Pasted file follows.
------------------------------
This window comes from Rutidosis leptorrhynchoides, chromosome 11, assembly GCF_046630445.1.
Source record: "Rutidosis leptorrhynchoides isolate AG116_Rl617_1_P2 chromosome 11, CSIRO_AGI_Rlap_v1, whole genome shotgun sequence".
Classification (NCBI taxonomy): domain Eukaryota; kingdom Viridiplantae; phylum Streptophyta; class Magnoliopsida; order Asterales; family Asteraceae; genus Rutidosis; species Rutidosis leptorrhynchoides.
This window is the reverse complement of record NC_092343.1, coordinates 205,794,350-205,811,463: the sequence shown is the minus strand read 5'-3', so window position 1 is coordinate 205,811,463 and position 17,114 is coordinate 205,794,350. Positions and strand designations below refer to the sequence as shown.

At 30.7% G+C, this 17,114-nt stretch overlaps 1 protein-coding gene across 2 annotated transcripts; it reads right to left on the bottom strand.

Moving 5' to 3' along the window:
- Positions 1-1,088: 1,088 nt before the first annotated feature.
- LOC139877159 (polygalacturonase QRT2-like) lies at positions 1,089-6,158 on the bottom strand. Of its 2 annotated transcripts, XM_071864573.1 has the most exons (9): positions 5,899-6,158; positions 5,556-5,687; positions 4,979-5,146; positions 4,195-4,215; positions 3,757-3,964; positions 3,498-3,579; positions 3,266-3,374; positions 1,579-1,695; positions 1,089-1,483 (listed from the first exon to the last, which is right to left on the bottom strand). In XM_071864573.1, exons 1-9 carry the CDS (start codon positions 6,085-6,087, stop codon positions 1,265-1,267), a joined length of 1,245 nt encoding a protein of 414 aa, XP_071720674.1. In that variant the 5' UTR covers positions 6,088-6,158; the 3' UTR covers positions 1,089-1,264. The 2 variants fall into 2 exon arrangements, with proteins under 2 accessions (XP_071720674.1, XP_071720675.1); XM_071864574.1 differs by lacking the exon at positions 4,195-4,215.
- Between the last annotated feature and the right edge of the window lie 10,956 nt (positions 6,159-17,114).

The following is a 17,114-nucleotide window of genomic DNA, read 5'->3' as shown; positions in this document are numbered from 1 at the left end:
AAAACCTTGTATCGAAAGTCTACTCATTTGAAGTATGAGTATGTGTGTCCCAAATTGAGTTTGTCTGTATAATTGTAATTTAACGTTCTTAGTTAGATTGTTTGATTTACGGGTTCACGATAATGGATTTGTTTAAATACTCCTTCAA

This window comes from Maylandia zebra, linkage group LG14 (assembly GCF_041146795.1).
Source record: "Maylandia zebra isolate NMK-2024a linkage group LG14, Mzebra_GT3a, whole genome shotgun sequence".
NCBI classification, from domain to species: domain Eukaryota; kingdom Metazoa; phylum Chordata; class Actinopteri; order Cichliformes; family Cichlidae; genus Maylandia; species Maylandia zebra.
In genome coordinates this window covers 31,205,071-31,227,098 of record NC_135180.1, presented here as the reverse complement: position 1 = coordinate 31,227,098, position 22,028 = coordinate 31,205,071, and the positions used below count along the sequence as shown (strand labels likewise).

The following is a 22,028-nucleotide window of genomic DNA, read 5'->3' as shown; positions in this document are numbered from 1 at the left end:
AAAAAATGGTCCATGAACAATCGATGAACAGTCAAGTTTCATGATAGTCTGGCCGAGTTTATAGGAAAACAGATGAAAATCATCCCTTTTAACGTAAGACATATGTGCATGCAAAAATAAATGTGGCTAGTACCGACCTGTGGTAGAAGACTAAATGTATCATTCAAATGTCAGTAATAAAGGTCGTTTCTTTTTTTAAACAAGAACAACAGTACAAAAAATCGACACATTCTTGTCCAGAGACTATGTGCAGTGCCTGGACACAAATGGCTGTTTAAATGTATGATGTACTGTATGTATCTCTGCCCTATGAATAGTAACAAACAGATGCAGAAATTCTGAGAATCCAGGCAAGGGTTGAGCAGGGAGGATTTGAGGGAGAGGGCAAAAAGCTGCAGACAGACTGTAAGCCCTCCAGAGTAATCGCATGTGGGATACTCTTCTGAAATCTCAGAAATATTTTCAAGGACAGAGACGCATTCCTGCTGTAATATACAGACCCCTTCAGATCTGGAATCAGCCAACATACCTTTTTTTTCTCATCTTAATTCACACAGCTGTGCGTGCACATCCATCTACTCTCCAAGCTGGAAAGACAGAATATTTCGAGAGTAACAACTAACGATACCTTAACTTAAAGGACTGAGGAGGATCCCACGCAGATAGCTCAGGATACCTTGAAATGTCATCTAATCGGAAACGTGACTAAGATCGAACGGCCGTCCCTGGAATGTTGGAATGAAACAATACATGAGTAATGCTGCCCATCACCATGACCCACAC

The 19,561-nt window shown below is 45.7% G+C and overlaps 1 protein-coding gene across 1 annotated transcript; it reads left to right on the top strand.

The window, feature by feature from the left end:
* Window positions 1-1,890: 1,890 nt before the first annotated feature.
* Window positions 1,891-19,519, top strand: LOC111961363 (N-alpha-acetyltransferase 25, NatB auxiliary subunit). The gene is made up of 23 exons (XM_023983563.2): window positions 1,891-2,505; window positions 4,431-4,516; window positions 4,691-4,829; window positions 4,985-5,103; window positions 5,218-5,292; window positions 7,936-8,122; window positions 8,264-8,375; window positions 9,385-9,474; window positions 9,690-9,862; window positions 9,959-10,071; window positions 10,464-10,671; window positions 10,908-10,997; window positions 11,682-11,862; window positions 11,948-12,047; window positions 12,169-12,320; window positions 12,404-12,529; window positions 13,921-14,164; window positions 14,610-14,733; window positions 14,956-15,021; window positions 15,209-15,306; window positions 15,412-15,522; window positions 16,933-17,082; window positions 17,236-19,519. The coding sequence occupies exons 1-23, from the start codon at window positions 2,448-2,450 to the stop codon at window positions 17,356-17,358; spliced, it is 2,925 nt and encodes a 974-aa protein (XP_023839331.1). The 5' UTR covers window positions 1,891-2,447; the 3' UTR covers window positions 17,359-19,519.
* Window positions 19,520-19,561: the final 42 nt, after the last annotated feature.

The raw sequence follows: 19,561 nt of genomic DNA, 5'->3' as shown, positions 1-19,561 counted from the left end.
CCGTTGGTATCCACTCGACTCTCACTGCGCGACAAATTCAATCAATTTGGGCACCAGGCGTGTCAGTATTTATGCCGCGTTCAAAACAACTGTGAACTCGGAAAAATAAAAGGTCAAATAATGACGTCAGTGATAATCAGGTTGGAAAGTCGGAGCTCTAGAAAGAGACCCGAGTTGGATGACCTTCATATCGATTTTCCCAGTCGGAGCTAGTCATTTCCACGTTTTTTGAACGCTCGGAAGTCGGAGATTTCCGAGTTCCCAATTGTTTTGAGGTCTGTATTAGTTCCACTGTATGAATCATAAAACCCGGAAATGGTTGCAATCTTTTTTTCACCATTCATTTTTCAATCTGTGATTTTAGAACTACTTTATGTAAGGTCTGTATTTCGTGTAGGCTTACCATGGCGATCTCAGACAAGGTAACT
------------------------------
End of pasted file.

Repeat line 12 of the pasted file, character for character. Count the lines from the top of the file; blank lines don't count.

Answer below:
This window comes from Maylandia zebra, linkage group LG14 (assembly GCF_041146795.1).